ALBUM TITLE: Collection: Wayfaring Stranger
PERFORMER: Andreas Scholl (countertenor), Edin Karamazov (lute), Jon Pickow (dulcimer, banjo), Stacey Shames (harp); Orpheus CO
CATALOGUE NO: 468 499-2
Countertenor Andreas Scholl has already revealed his unique skill in discovering the heart-music within the art-music of both the lute song and the Baroque aria. And it had to be only a matter of time before an album like this would appear, presenting a fusion of his own classical and folk-music interests,
and tuning in, via its title, to the folksy artifice of Mahler’s own Wayfaring Lad.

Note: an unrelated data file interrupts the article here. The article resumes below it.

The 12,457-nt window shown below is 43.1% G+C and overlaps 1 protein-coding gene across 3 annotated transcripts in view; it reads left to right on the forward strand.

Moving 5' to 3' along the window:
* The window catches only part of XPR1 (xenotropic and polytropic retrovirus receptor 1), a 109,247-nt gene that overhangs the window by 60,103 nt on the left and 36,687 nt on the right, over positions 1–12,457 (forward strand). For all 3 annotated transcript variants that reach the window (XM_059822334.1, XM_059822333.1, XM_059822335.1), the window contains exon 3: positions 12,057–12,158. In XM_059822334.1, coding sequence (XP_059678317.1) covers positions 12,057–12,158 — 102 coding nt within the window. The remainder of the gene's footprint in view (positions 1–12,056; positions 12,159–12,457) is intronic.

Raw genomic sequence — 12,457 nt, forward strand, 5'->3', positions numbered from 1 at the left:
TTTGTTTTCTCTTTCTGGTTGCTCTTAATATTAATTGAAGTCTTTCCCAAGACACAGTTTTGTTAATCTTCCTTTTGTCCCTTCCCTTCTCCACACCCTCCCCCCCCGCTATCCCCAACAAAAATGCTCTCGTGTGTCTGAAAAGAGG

It has to remain a matter of taste as to whether the infinite implied harmonies and colours within the unaccompanied voice are more or less rewarding than the harmonic pre-selection and expressive direction created by any arrangement, be it Baez or Britten. Craig Leon, an American folk-music scholar, has arranged and devised this programme for Scholl and the Orpheus Chamber Orchestra. And, for me, there are just too many clichés – the sugared harmonies and tremolos of 19th-century revival, the archaisms of pseudo-modality – to add much to either Scholl’s own rich palette of vocal colour, or to the natural eloquence of the songs themselves.
The ‘Salley Gardens’, for instance, seems oppressed by the Shaker-like string figuration; the fragrance of Burns’s ‘Red, red rose’ dulled by its bland harmonic backdrop. But banjo and dulcimer make an inspired choice for the Anglo-Appalachian ‘Charming beauty bright’, and Scholl as baritone makes brief and haunting appearances as a wraggle-taggle gypsy, and as the pirate Henry Martin. Hilary Finch